Howto:Hacking Inkscape to add Canvas support
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Tom (Canvas) mentioned originally that for cockpit instruments using Inkscape with maybe a plugin will probably fit better.
Inkscape’s extension architecture can be easily used with Python. There is also some support for other scripting languages. communications between inkscape and its extensions is fairly limited and can be made to easily work for simple command-line (CLI) appliications.
Traditional Unix scripts can be used to extend Inkscape's functionality. Such programs read a stream of data on standard input, transform the data in some way, and then write the modified data to standard output. This is an easy way to expand Inkscape and provide custom functionality without learning the internals of Inkscape. Libraries for reading and writing SVG data exist for many programming languages, and most provide support for XML. This tutorial describes the "ins and outs" of writing one of these scripts and making it work with Inkscape's core functionality.
Inkscape couuld also be used to directly establish a "connection" with FlightGear (think telnet/props, httpd etc)
The following extension types exist for Inkscape:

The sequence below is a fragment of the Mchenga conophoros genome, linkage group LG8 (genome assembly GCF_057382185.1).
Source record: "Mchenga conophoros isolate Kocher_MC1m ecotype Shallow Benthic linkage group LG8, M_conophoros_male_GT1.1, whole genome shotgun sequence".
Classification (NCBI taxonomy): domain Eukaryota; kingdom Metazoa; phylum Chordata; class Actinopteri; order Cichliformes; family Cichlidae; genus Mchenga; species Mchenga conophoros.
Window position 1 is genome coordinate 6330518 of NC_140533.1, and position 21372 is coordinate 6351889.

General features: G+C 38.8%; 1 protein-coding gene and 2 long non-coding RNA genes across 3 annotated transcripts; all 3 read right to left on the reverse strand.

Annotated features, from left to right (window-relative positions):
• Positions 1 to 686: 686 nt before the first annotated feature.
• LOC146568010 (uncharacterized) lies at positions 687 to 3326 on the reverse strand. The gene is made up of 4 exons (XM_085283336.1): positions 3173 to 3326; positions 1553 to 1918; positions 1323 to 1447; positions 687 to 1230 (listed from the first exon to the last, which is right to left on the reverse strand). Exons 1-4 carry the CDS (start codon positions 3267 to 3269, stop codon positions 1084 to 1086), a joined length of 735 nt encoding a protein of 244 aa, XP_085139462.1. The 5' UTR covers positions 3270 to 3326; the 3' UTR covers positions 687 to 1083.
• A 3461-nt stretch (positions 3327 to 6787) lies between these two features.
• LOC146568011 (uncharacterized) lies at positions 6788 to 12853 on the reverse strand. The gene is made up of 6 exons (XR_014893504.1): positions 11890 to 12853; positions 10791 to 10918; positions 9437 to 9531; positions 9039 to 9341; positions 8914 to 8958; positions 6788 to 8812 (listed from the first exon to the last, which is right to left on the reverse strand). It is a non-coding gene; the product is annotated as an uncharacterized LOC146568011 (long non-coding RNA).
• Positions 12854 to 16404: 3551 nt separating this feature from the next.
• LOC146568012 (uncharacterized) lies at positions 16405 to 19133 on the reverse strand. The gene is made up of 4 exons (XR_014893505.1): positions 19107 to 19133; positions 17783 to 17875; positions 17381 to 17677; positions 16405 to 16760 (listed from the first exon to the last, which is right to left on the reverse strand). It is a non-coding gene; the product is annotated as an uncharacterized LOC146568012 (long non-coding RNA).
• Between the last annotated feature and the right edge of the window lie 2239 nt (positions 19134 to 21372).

- input (read a file / data)
- output (write a file / data) (e.g. PropertyList/XML)
- effect (change contents in the document)
- print (output to an external device, this could be using fgfs itself)
Come up with a simple Inkscape extension that can serve as the foundation for creating Canvas based MFDs more easily. Ideally, in conjunction with Richard's MFD framework and the Emesary IPC system (eventually).
- Canvas.Map (?)
Each MFD would be arranged using:
- an outer shell for the UI
- an inner region to display the Canvas serving as the screen
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Installing is as simple as copying the script (unless it resides in your path) and its INX file to the inkscape/share/extensions ($HOME/.config/inkscape/extensions) directory. (If you install a script in your home directory be sure to copy the dependencies.)